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Good dictator at any point in history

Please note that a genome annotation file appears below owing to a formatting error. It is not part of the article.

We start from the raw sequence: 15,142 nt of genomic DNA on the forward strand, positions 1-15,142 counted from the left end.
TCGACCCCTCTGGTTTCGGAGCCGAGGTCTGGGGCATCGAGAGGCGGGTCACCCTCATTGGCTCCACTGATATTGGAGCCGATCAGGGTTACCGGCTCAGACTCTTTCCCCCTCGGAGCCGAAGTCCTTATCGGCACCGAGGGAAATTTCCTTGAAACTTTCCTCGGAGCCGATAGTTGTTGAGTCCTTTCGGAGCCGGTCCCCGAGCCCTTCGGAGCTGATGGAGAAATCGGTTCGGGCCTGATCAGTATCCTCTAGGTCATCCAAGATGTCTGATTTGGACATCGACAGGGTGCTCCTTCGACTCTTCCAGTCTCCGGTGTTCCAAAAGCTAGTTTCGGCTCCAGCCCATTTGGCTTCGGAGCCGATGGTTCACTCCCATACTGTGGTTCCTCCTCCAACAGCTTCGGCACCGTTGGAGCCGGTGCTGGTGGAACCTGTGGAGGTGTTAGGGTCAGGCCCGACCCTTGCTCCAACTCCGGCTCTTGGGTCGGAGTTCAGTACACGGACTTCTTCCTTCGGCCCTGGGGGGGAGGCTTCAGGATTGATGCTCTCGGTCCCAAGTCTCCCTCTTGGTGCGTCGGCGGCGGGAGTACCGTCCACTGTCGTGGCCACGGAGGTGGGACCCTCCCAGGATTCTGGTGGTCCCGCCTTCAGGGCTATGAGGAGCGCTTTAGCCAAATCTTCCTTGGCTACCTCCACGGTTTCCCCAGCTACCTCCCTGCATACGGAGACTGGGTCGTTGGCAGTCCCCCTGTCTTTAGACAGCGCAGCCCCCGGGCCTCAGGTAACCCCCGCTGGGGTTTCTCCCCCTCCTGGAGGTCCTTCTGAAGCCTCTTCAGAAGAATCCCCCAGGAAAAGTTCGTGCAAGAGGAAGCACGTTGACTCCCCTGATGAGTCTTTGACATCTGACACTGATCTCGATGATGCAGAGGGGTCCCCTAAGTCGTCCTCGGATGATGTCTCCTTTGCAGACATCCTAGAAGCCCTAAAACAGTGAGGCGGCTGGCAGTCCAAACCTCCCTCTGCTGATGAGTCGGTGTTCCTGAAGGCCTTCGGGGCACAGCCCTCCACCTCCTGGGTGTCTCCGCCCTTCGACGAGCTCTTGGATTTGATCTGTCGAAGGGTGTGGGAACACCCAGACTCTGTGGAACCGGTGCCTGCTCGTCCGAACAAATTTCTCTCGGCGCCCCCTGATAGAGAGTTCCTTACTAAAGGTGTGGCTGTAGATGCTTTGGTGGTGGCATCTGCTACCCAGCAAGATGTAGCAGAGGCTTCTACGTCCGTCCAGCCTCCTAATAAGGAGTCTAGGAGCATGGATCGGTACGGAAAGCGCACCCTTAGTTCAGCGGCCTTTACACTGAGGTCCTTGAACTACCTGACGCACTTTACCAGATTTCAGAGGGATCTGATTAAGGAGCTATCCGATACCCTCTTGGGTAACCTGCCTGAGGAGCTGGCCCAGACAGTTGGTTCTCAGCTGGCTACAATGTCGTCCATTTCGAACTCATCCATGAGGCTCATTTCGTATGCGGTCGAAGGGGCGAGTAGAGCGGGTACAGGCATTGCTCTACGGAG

There is a proverb from West Africa: "Until lions have their historians, tales of the hunt shall always glorify the hunter." When we are constantly reminded of the horrors inflicted in Cambodia, the Soviet Union, North Korea, Uganda, or Germany, it can be a daunting task to find dictatorial rulers that challenge the norm. I wrote an answer to a similar question about Joseph Pilsudski. Has there ever been a "good dictatorship"? Is humankind capable of doing this? But this time, I will focus on another dictator, one who remains largely unknown in the western world. Thomas Sankara (1949-1987) was dictator of the west African nation of Burkina Faso from 1983 to 1987. His regime was authoritarian to say the least, but it was one of brief and peculiar form. Despite after thirty years, many African scholars and political philosophers look to Sankara's vision of a united Africa. Even today, he is considered a hero by many Burkinabe as well as Africans. When I first hear